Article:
Day 296 ~ Bumpy. ~So the wildlife that I found was a frog, on my bumpy cobbled drive. What wildlife can you find today?
That could have been an impossible prompt but it was my day out shooting (or togging as we call it) with Sophie and we went to Northumberland. It was very exciting as they have recently added Arctic Foxes and Snow Leopards to the zoo which were glorious to see, one day when this is over I’ll share the photos! In the meantime they also have some tortoises, and this one is a Sulkata Tortoise, also known as African Spurred Tortoise, they can grow to be one of the largest reptiles, weighing in at over 90 kilos. He was certainly bumpy!
And that’s the end of wildlife week, not the best of weeks for me, but hey ho, win some lose some. Next week is colour week and this time the colour is Black. I’m away next week though visiting ‘doon sooth’ with my son Ben and grandson Lewis, so they will be my priority, there’ll certainly be pictures taken every day but whether or not I can stick to the prompts is another matter! Stay tooned! 😁
Who doesn’t like the noble steeds, the pretty ponies, the Drey’s? I used to ride when I was a little girl, and love to see horses when I’m out and about. Of course they love to be photographed too!
“From horses we may learn not only about the horse itself but also about animals in general, indeed about ourselves and about life as a whole.” ― George Gaylord Simpson
“The horse. Here is nobility without conceit, friendship without envy, beauty without vanity. A willing servant, yet never a slave.”
“A horse is the projection of peoples’ dreams about themselves – strong, powerful, beautiful – and it has the capability of giving us escape from our mundane existence.”
“A horse is worth more than riches“.
— Spanish Proverb
“When you are on a great horse, you have the best seat you will ever have”
“Through the days of love and celebration and joy, and through the dark days of mourning – the faithful horse has been with us always.”
“I am still under the impression that there is nothing alive quite so beautiful as a horse.”
“The horse, with beauty unsurpassed, strength immeasurable and grace unlike any other, still remains humble enough to carry a man upon his back.”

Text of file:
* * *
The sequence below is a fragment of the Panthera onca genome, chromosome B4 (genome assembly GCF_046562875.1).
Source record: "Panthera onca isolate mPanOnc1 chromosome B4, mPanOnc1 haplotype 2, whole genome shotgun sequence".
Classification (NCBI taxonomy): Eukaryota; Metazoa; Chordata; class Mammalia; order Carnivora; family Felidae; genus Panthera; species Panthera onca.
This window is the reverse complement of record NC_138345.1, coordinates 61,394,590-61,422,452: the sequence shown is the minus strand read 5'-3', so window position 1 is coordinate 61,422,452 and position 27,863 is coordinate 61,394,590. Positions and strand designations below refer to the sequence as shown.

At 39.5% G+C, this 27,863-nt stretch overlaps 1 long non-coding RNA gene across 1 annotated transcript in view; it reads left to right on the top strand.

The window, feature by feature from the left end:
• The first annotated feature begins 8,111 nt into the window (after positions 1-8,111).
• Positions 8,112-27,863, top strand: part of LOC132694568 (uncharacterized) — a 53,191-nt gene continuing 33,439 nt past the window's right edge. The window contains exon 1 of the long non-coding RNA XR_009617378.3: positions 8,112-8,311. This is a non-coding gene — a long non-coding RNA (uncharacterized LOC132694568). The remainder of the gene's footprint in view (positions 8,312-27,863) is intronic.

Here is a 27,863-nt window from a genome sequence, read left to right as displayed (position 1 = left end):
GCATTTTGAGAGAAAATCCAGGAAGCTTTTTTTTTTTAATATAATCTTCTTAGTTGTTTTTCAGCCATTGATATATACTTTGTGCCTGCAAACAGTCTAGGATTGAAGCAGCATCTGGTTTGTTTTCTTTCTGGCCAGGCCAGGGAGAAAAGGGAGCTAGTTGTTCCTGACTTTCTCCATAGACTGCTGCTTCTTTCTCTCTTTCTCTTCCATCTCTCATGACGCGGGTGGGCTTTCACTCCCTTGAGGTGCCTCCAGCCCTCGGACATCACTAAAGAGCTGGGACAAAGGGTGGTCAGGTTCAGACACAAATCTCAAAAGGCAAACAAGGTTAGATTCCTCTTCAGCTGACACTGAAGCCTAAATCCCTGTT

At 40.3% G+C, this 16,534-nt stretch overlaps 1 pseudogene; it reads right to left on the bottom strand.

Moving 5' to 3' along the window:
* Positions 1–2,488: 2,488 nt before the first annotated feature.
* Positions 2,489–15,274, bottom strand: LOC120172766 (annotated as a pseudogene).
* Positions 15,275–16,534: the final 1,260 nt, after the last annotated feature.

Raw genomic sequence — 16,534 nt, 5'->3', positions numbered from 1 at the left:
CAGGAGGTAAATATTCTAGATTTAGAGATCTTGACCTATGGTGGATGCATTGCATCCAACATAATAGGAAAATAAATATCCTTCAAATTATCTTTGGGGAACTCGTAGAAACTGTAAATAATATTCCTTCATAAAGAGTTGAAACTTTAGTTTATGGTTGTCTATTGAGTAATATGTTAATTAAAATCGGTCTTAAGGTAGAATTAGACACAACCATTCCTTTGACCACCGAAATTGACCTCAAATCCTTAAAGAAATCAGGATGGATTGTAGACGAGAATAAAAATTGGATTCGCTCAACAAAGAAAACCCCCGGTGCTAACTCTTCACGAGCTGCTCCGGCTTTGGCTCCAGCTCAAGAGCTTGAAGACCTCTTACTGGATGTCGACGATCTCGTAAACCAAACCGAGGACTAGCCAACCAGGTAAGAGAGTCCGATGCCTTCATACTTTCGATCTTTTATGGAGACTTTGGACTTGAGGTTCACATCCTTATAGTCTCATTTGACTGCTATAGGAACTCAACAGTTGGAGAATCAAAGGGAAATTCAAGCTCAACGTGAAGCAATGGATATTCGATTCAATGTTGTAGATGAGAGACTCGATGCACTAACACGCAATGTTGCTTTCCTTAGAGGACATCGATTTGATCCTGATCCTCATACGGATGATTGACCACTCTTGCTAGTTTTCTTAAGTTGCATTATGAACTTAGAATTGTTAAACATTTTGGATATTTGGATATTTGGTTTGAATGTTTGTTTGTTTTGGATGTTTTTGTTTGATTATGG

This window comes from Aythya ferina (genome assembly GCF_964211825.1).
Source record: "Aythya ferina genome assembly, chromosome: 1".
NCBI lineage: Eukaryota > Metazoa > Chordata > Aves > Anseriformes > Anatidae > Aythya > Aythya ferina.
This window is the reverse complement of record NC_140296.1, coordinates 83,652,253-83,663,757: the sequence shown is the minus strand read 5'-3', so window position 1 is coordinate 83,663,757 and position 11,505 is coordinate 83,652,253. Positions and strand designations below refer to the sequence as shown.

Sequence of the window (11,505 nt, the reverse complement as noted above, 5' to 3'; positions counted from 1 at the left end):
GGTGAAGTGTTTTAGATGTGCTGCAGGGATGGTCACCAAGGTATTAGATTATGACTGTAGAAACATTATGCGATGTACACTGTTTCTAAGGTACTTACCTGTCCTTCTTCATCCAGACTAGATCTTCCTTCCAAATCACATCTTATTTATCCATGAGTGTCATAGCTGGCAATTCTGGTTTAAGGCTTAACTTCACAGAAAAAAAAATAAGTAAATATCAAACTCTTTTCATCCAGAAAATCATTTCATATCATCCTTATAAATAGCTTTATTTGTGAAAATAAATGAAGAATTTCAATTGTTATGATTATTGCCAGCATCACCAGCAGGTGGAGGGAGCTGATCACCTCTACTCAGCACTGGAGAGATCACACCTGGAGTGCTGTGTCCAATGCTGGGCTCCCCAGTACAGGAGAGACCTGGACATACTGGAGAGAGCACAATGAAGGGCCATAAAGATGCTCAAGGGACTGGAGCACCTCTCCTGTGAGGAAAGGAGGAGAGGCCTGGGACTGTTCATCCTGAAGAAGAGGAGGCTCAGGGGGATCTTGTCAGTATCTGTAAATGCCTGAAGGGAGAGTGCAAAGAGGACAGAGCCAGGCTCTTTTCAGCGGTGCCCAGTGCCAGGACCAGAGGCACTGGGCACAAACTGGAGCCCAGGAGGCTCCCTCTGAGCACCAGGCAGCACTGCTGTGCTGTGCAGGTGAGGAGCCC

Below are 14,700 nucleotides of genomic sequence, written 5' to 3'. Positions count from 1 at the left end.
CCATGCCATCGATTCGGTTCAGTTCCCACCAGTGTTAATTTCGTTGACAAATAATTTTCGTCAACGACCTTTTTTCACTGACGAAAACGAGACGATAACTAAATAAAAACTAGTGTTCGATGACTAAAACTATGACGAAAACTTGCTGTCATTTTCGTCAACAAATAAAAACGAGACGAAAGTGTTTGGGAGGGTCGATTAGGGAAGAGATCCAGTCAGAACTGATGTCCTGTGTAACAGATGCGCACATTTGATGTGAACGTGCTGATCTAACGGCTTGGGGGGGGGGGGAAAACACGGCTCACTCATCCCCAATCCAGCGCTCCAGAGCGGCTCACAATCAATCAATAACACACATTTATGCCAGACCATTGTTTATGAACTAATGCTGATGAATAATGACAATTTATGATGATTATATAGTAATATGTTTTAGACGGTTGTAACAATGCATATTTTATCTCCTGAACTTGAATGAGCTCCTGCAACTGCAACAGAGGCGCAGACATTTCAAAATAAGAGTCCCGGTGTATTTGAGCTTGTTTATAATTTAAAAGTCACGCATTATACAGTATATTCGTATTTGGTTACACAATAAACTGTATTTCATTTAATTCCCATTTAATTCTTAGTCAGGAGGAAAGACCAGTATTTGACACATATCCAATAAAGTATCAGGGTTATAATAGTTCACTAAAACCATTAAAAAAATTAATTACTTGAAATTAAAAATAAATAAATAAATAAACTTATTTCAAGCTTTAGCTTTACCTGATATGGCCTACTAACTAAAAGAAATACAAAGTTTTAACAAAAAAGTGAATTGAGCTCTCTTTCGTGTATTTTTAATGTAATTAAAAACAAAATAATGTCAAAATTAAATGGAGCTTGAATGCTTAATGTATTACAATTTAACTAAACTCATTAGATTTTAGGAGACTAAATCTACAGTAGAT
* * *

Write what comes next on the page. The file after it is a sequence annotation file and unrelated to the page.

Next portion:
“I believe that the value of the horse and the opportunity of the horse in the future is likely to be as great as ever. Aeroplanes and tanks are only accessories to the men and the horse, and I feel sure that as time goes on you will find just as much use for the horse—the well bred horse—as you have ever done in the past.“
—Sir Douglas Haig field marshal in the British Army and a senior officer during World War I.
“The essential joy of being with horses is that it brings us in contact with the rare elements of grace, beauty, spirit, and freedom.”
Sharon Ralls Lemon
“There is something about riding down the street on a prancing horse that makes you feel like something, even when you ain’t a thing.”
“Horses change lives. They give our young people confidence and self-esteem. They provide peace and tranquility to troubled souls, they give us hope.”
After we’d visited NELSAM we still had a couple of hours of daylight so decided to visit WWT Washington Wetland Centre as it was only up the road from the museum and is always good for birds and otters.
The Wildfowl & Wetlands Trust started out in Slimbridge, Gloucestershire, and was set up by Sir Peter Scott, (son of Scott of the Antarctic). Peter became an Olympic sailing medallist and a well-known painter and broadcaster. He created the IUCN red list which measures whether species are threatened or endangered. He was the founding chair of WWF – and even drew their famous panda logo.
The Trust is all about conservation of endangered species, and their mission is to save critically endangered species from extinction, work with communities around the world who depend on wetlands and inspire people to take care of nature.
There are 9 WWT’s across the UK and we are lucky enough to have one near Sunderland. I’ve done a few posts on this blog from the WWT but there’s always something new to see.
There is a pair of Black Swans at Washington, they have white wing tips and red bills with a white stripe on them.
We were very excited to see a kingfisher, as neither off us had seen one in the flesh before
Further up in that part of the lake a heron was also fishing
We went to see the asian short clawed otters at feeding time
The breeding programme at Washington is very successful and when the litters of the main pair grow up they are sent to other wetlands to diversify the gene pool.
Then we went to see the flamingos, my faves, but walked past the geese first,
The weather was deteriorating at this point so that was the end of our day out, but stay tooned to see where we end up next time!